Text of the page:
Originally appearing here.
In February 2014, Scientific American surprised readers with an editorial that called for an end to the ban on psychedelic drug research and criticized drug regulators for limiting access to such psychedelic drugs as LSD (Lysergic acid-diethylamide), ecstasy (MDMA), and psilocybin.
A few months later, Science further described how scientists are rediscovering these drugs as legitimate treatments as well as tools of investigation. “More and more researchers are turning back to psychedelics” to treat depression, obsessive-compulsive disorder, various addictions, and other categories of mental illness.
Historians of medicine and drugs have long held a view that psychoactive substances conform to cyclical patterns involving intense periods of enthusiasm, therapeutic optimism, critical appraisals, and finally limited use. The duration of this cycle has varied, but this historical model suggests psychedelics are due for a comeback tour. It was just a matter of time.
While treating patients with psychedelic drugs may seem bizarre, in the 1950s and 1960s expectations were “high” (ho ho, apologies). Dr. Albert Hofmann’s discovery of LSD in 1943 drew attention from multiple fields, including psychiatry and psychotherapy Ultimately, “doctors and scientists embraced LSD,” writes Science correspondent Kai Kupferschmidt. By the mid-1960s, the biomedical community had published over 1,000 academic papers on the subject, and researchers reported positive results, if not major breakthroughs, in treating anxiety, depression, and obsessive compulsive behavior.
But just as this was happening, LSD and other psychoactive substances took on a public image as the drug of counter-cultural and anti-authority ideas, associated with the visceral images of the Charles Manson murders and hedonism of the late 1960s. Recreational abuse, in short, helped scuttle research. In 1968, amid widespread disagreement within the scientific and research community over the potential therapeutic applications of LSD, the U.S. government regulated it out of legal territory altogether.
Dr. Hofmann could only shake his head. In his 1980 book, LSD My Problem Child: Reflections on Sacred Drugs, Mysticism, and Science, he captured the mixture of initial excitement of discovery and the gut-wrenching disappointment of seeing his “child’s” potential wasted.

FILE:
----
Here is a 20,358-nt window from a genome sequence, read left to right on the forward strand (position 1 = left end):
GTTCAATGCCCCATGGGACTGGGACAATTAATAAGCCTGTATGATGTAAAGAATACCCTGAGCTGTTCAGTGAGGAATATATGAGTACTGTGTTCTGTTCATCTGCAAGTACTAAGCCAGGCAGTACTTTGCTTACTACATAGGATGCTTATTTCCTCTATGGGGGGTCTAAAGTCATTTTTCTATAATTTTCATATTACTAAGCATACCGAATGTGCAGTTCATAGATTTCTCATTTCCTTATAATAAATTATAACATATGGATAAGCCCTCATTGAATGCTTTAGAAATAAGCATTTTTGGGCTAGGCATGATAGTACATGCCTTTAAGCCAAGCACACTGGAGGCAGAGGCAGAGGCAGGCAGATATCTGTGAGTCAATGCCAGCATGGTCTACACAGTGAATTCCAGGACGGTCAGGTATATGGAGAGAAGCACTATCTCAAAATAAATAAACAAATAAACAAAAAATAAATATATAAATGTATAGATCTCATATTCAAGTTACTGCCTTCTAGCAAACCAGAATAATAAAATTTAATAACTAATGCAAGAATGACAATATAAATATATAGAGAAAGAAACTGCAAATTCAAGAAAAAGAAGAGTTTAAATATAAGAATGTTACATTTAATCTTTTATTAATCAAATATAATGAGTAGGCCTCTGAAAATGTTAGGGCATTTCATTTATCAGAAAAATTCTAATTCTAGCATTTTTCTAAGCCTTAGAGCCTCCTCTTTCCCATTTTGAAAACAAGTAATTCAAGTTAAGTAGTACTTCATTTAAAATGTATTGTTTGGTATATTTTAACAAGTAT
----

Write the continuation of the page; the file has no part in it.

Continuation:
Before Dr. Hofmann passed away at the age of 102 in 2008, he expressed some pleasure that doctors were studying his so-called problem child again. His native Switzerland, had, a year earlier approved the first LSD investigation in nearly four decades. The next year, the U.S. Food and Drug Administration joined the Swiss regulators in accepting protocols to study whether LSD could be used to treat anxiety.
According to Dr. Peter Gasser, head of the Swiss Medical Society for Psycholytic Therapy, Dr. Hofmann’s final wish had come to pass with this development. He presented his findings (as yet unpublished) in April 2013 at the Mind and Medicine Psychedelic Conference in Oakland, California. He called the paper, which was warmly received, “LSD-Assisted Therapy in the Treatment of Anxiety Secondary to Life Threatening Illness.”
Dr. Gasser’s research–and, indeed, LSD’s resurgence–has various causes. Such organizations as the Multidisciplinary Association for Psychedelic Studies and the Heffter Research Institute have formed partnerships with labs based in the U.S. as well as Switzerland; thus psychoactive drugs have stronger institutional champions. The subsequent advance of the psychedelic research agenda can also be partially explained by a change in personnel at the FDA to a newer generation of regulators, according to Dr. David Nichols an emeritus professor of pharmacology at Purdue University and a cofounder of the Heffter Research Institute.. “The psychedelic revival” as Andrew Brown, writing in The Spectator calls it, has become far removed from the “wackier end of the pro-LSD lobby.”
Yet, for all the progress that LSD has made in the past decade, there have been no major scientific breakthroughs and no marketable prescription drugs. Meanwhile the scientific community and regulatory authorities are still divided over bringing LSD back as a therapeutic tool.
A segment of the press and scientific community have even challenged the “comeback” narrative. Gains have been slow and LSD is still considered by many researchers to be a dirty drug–that is, imprecise compared to other psychedelics. Similarly, in a very recent study based in the Czech Republic, even for those researchers who support the drug there was lack of agreement about whether it was possible to totally eliminate potential harm to a patient during the LSD experience.
Still, researchers are now examining LSD as a treatment for alcoholism, post-traumatic stress disorder, cluster headaches, and as a supplement to palliative care. In the field of neuroscience, researchers have initiated brain studies that explore how LSD “modulates neural circuits that have been implicated in mood affective disorders, and can reduce clinical symptoms of these disorders. Even more intriguing, a couple of neuropsychopharmacology researchers at the University of Zurich speculate in a Nature Reviews Neuroscience article that a drug-induced transcendent peak (or mystical experience) and its integration in the psychotherapeutic process might be the “crucial mechanism that enables neuroplasticity and behavioral changes.”
Dr. Hofmann’s problem child, then, has come back and, while the study of LSD remains somewhat contentious, it ought to be considered in a new context. As turbulent teen? Perhaps in mid-life crisis? If nothing else, according to Nicolas Langlitz in his book Neuropsychedelia: The Revival of Hallucinogen Research since the Decade of the Brain, LSD has matured, and has moved “from wonder and shame to inquiry.”